"Abraham didn’t tiptoe around God’s promise asking cautiously skeptical questions. (And, by God, neither will I!) He plunged into the promise and came up strong, ready for God, sure that God would make good on what he had said. That’s why it is said, "Abraham was declared fit before God by trusting God to set him right." But it’s not just Abraham; it’s also us (me...Sheila Atchley)! The same thing gets said about us (Sheila) when we embrace and believe the One who brought Jesus to life when the conditions were equally hopeless. The sacrificed Jesus made us fit for God, set us right with God. By entering through faith into what God has always wanted to do for us—set us right with him, make us fit for him—we have it all together with God because of our Master Jesus. And that’s not all: We throw open our doors to God and discover at the same moment that he has already thrown open his door to us. We find ourselves standing where we always hoped we might stand—out in the wide open spaces of God’s grace and glory, standing tall and shouting our praise. "

Capturing Those Moments...

"Tim Atchley's Restaurant" (our back porch and fire pit)

Ribeye and swordfish - prepared last night by chef husband...

Flowers...table by the outdoor fire...yep. He did it all. For me.

On another note, this is my front porch, on any given day. Please note the three balls...

Flowers for me, from Jonathan and Sarah - perfect in that pitcher!

The table set last weekend, awaiting the arrival of our dear, esteemed Pete Beck.

Our guest room...we found a beautiful antique bed last week, and bought a new mattress for it. I had fun decorating the room for Pete's arrival...Pete, who is an Alabama fan. Ahem.

Lastly, my husband's filing cabinet. That's a card he received from the owner of an area business, thanking him for his steady, friendly ways, and his unrelenting Christian witness. The owner said in this card that several of her employees are considering coming to Harvest as a direct result of Tim's unassuming manner, together with his constant sharing of the gospel. Trust me, you can go many, many years and never get a card quite like this. How very encouraging! I'm proud of him - there is no one I respect more. He is consistent, no matter who he is with, his word is his bond, and he will always be honest with people. He refuses all church politics, and expects those who lead with him to be down to earth and honest as well.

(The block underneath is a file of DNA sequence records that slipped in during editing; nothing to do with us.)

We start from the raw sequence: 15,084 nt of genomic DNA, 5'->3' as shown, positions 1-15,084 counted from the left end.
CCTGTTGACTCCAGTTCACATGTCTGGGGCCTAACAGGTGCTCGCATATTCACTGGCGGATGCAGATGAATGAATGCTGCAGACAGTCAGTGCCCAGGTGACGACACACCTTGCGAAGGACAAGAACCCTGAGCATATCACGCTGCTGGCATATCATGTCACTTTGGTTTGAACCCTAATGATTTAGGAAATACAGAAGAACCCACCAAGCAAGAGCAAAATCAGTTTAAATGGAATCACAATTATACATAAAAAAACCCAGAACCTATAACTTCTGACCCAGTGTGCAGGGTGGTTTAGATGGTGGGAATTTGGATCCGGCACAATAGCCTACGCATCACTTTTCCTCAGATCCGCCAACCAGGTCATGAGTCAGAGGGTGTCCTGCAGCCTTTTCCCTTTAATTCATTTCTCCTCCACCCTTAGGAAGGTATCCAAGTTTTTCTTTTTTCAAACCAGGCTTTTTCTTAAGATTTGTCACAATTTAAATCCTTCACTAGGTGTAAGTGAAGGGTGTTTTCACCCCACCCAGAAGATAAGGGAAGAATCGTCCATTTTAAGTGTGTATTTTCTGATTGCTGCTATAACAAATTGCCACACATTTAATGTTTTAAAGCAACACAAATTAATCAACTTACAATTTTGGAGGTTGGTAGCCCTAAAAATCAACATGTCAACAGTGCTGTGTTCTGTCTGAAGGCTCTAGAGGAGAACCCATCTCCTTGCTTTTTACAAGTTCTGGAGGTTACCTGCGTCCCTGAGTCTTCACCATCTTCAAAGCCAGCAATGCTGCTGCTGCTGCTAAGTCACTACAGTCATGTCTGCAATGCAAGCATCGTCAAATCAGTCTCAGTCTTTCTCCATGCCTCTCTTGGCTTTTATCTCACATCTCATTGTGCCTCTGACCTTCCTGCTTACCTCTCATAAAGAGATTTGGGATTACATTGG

Acts 13

"Be it known to you, men and brethren, that through Jesus Christ is preached to you the forgiveness of sins: And by Him all that believe are justified from all things, from which you could not be justified by the law of Moses. Beware, therefore, lest that come on you which is spoken of in the prophets; 'Behold, you despisers, and wonder, and perish: for I work a work in your days, a work which you will in no wise believe, though a man declare it to you!"

Truly, Lord, "Blessed is she who believed, for there will be a fulfillment of those things which were told her from the Lord." (Luke 1)

Fulfilling God's Law?

Are you fulfilling God's Law?

- by David Ord

A great many Christians believe that the law has been "done away." All that God requires today, they tell us, is that we show love. But what is love?Would it be love, for instance, for a counselor to leap into bed with his client in order to demonstrate genuine acceptance of a woman who feels rejected?Love can be very subjective. What one person considers an expression of love may seem like gross immorality to another.